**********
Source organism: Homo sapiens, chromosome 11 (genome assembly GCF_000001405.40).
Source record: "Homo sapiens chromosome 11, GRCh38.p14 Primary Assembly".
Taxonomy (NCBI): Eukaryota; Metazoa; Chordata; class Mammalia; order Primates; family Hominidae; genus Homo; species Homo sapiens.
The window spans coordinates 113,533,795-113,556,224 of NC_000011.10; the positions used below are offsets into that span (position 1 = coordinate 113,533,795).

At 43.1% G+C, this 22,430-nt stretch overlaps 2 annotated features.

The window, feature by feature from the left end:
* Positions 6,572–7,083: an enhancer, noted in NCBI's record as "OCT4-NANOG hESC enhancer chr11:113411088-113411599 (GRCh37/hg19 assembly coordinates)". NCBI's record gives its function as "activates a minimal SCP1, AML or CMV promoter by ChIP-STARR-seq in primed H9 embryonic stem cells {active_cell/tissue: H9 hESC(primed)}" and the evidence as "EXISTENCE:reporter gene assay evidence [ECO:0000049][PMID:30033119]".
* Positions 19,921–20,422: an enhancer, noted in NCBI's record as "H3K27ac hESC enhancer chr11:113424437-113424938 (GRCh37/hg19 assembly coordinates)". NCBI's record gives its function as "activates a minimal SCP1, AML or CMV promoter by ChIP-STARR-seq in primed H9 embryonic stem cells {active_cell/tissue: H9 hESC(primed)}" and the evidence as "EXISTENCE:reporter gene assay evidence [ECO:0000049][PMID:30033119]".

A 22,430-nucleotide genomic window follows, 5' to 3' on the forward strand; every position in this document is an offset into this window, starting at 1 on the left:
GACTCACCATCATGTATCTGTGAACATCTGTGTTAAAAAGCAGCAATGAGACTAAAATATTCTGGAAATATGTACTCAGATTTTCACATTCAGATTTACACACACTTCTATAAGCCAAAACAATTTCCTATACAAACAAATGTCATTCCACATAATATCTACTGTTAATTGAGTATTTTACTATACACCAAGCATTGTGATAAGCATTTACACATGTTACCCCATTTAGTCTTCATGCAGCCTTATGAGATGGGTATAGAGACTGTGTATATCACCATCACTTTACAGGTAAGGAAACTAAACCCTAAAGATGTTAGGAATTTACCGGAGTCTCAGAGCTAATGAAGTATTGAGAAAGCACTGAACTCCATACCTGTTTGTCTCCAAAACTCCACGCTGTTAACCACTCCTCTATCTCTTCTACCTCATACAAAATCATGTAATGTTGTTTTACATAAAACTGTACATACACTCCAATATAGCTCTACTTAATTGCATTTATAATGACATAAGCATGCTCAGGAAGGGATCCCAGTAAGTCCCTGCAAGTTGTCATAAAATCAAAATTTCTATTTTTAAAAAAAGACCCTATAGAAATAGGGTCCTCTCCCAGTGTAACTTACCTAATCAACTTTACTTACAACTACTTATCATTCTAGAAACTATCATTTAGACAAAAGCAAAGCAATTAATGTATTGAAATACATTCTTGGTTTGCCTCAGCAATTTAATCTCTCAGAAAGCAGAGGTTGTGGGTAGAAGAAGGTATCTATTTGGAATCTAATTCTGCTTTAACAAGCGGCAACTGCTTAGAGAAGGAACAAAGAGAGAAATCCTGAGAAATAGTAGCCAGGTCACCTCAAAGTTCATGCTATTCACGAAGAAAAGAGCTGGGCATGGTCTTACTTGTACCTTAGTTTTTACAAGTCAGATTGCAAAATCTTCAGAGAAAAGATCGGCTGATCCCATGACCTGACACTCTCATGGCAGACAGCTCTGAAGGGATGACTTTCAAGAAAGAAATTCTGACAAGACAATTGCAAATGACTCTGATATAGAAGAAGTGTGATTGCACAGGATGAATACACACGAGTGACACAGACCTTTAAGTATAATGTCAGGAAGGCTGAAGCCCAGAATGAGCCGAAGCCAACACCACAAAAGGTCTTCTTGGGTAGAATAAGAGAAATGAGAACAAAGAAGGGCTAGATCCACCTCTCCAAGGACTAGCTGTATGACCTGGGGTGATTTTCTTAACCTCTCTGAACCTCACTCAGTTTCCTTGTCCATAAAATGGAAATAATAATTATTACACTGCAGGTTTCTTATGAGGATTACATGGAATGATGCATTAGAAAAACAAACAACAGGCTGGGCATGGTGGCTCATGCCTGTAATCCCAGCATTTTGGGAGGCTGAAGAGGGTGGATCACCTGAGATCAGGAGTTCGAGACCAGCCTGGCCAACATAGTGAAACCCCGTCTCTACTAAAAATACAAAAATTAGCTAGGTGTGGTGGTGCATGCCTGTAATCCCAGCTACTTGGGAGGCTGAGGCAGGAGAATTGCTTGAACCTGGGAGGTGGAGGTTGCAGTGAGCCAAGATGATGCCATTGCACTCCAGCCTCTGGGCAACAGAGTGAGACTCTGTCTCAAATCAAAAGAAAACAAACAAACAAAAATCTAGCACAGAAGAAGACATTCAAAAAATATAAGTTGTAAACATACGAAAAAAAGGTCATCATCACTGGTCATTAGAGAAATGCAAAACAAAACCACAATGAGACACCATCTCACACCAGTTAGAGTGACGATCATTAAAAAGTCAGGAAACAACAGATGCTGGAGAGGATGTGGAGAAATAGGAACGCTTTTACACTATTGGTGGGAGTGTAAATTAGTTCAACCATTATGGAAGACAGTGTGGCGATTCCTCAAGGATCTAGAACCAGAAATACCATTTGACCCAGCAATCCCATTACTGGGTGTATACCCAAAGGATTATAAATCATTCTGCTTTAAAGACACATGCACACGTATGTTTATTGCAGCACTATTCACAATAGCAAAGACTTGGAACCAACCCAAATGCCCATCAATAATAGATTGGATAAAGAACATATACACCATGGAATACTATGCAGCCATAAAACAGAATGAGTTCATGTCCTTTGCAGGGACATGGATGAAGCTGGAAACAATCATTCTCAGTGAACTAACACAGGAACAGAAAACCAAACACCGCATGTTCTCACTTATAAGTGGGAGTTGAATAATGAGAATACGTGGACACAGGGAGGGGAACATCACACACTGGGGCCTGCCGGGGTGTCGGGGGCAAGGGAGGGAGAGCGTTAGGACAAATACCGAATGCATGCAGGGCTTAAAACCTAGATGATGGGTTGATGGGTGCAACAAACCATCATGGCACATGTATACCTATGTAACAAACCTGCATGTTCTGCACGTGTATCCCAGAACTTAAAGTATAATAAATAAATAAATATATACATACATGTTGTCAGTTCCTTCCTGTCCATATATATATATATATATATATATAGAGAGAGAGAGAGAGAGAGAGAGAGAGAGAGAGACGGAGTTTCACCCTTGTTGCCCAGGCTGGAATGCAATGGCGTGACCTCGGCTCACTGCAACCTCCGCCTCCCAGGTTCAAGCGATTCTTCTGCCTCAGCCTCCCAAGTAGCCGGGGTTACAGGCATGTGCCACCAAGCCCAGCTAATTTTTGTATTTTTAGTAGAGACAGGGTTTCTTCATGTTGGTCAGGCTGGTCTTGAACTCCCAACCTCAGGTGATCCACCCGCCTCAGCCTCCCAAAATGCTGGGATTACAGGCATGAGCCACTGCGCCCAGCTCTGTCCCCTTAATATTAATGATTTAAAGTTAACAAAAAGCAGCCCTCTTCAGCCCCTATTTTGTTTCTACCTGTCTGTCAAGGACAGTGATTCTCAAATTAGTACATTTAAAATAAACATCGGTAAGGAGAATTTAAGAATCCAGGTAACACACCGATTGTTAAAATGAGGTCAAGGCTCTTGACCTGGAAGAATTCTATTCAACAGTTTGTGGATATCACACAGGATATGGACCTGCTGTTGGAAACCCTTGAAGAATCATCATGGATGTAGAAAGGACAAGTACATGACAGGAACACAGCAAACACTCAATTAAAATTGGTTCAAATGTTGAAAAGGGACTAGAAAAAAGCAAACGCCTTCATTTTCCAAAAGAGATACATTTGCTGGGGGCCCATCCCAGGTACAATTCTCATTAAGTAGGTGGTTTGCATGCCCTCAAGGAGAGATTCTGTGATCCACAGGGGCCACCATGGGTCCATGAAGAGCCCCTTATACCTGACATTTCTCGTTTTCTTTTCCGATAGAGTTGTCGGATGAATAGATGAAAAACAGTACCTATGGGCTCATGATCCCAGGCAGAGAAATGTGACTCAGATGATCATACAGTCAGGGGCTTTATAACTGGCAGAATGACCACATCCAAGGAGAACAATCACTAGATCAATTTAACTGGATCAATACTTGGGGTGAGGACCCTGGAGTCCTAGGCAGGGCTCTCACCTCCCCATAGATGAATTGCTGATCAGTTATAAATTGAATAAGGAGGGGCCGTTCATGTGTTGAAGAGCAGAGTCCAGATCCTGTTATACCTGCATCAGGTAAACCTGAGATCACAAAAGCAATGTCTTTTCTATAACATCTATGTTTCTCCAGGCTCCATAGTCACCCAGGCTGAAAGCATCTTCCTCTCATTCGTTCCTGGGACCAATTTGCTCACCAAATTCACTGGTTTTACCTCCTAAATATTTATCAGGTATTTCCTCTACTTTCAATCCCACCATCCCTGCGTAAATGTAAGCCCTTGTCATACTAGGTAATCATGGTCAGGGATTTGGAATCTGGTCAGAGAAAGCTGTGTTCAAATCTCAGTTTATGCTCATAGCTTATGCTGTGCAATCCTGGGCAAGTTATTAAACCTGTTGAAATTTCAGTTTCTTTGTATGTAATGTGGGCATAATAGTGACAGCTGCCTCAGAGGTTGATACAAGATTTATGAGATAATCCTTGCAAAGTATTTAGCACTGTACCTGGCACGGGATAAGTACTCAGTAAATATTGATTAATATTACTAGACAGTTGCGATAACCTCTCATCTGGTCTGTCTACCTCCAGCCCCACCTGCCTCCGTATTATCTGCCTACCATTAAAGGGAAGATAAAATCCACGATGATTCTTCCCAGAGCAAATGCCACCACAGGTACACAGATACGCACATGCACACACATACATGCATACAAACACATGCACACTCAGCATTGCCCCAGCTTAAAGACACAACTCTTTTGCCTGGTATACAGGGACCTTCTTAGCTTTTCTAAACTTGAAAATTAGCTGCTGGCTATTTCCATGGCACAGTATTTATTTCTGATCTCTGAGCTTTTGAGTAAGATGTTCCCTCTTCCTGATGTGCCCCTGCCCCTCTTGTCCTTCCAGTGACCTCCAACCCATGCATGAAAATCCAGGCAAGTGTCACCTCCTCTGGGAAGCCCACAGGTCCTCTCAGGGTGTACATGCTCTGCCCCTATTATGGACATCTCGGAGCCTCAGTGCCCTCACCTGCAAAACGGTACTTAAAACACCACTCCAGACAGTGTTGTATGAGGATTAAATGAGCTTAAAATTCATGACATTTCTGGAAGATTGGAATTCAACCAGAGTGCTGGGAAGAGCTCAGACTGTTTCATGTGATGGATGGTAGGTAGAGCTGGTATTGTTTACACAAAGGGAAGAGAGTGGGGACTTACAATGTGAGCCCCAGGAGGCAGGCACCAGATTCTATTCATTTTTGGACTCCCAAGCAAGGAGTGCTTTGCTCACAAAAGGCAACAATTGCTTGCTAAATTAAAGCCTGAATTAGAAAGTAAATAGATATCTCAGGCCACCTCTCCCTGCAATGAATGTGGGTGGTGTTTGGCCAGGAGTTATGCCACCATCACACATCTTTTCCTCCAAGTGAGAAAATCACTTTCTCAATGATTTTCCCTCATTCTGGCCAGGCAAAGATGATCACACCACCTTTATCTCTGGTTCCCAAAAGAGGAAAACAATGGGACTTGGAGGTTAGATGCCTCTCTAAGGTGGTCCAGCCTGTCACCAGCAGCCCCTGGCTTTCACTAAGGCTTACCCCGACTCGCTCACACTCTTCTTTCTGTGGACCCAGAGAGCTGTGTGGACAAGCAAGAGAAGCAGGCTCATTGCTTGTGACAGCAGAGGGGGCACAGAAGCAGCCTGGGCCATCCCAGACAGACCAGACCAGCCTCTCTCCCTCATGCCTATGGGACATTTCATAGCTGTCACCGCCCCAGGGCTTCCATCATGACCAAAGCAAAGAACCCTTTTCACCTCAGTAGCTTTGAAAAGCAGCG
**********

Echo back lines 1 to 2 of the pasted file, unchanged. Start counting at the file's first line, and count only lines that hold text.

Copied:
Source organism: Homo sapiens, chromosome 11 (genome assembly GCF_000001405.40).
Source record: "Homo sapiens chromosome 11, GRCh38.p14 Primary Assembly".